Healthcare

Four of the 25 Largest Hospital Systems in U.S. Are Headquartered In North Texas

Four of the 55 hospital systems with the most acute care beds are headquartered in North Texas and account for more than $100 billion in patient charges, according to an analysis by the New York-based Merger Watch.

With its 17,605 staffed beds, the Tenet Healthcare Corp., based in Dallas, is the third largest system in the country. East Dallas’ Baylor Scott & White Health came in at No. 20 with 3,727 beds. The Irving nonprofit global health system Christus Health ranked at No. 23 with 3,367 beds, and Arlington’s Texas Health Resources trailed at No. 24 with 3,258. The report highlights just how fast hospital systems are consolidating in the wake of the Affordable Care Act. The top 25, which include for-profit and nonprofit systems, combine for more than $890 billion in patient charges. The four that made it from North Texas accounted for about $110 billion of that—and that’s not even counting HCA North Texas, the 13-hospital (as well as the dozens of outpatient care sites under its umbrella) subsidiary of its Tennessee parent company.

Hospital Corporation of America is by far the nation’s largest system. It has 35,245 total staffed beds—more than 10,000 more than the runner up, Community Health Systems—and is responsible for $187.13 billion in patient charges.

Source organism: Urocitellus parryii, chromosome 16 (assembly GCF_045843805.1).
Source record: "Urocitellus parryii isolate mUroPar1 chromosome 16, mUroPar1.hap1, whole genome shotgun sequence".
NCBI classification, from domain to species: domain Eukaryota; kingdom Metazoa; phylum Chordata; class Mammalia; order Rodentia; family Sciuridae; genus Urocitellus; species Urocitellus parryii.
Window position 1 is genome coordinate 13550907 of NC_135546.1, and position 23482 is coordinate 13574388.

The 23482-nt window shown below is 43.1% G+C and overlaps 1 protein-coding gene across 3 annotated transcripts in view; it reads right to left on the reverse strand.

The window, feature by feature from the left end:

The report points to Texas’ rapid growth in consolidation as a byproduct of the state’s lack of any sort of Certificate of Need program. Currently, 35 states and Washington, D.C. have some sort of CON system, which is explained by the report this way: “States recognized there should be a demonstration of need in the community before a new hospital was erected or established, in order to prevent overbuilding, duplication of services or unnecessary purchase of expensive medical equipment.”

Texas has none of that, which means that new hospitals can be built, partnerships can be established, and existing facilities can be bought up without the same amount of oversight as in other states. Mergers do get looked at before they go through, but non-public facilities can close a unit or expand without any sort of public approval. The market is the great definer.

Texas is one of 19 states that the report gives an “F” regarding its CON requirements. Head here to dig into the whole thing.

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